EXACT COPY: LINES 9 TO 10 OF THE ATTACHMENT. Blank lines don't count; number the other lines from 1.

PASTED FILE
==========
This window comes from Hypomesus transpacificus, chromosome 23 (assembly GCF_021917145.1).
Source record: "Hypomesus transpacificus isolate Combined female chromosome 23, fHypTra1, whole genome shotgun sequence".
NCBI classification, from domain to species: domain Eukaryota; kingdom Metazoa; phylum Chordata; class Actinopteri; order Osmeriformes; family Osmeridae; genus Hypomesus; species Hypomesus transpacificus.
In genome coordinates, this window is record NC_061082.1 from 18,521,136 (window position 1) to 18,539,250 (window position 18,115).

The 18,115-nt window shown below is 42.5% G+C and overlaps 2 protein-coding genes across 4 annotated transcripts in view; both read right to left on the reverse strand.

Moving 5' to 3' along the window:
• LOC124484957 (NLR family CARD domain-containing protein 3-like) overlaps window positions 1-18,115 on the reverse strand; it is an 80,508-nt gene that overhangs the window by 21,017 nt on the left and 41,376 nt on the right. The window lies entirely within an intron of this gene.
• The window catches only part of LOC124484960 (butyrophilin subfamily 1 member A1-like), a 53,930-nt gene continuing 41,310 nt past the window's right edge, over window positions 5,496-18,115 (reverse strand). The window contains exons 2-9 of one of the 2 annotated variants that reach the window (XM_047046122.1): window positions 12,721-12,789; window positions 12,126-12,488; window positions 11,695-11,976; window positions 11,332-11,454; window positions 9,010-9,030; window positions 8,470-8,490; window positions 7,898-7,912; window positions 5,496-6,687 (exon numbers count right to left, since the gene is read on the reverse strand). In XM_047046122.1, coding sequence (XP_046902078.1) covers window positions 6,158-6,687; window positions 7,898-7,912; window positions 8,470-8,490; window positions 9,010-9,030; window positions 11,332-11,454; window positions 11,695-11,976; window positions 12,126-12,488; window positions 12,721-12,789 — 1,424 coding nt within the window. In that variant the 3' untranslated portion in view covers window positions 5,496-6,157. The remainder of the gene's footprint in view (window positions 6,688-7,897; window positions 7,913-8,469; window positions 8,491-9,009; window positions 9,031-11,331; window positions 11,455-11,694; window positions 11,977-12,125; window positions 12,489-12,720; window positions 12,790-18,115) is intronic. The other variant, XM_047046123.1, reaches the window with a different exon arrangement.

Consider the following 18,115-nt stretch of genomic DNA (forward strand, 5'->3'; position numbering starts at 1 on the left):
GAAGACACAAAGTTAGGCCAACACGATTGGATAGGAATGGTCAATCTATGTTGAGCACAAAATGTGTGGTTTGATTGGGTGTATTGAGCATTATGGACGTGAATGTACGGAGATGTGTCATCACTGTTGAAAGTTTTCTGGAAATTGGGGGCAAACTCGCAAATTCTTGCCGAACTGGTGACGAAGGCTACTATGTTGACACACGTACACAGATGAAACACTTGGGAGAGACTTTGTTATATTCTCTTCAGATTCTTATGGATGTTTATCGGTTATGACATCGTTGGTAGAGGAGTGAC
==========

Consider the following 18,115-nt stretch of genomic DNA (forward strand, 5'->3'; position numbering starts at 1 on the left):
GAAGACACAAAGTTAGGCCAACACGATTGGATAGGAATGGTCAATCTATGTTGAGCACAAAATGTGTGGTTTGATTGGGTGTATTGAGCATTATGGACGTGAATGTACGGAGATGTGTCATCACTGTTGAAAGTTTTCTGGAAATTGGGGGCAAACTCGCAAATTCTTGCCGAACTGGTGACGAAGGCTACTATGTTGACACACGTACACAGATGAAACACTTGGGAGAGACTTTGTTATATTCTCTTCAGATTCTTATGGATGTTTATCGGTTATGACATCGTTGGTAGAGGAGTGAC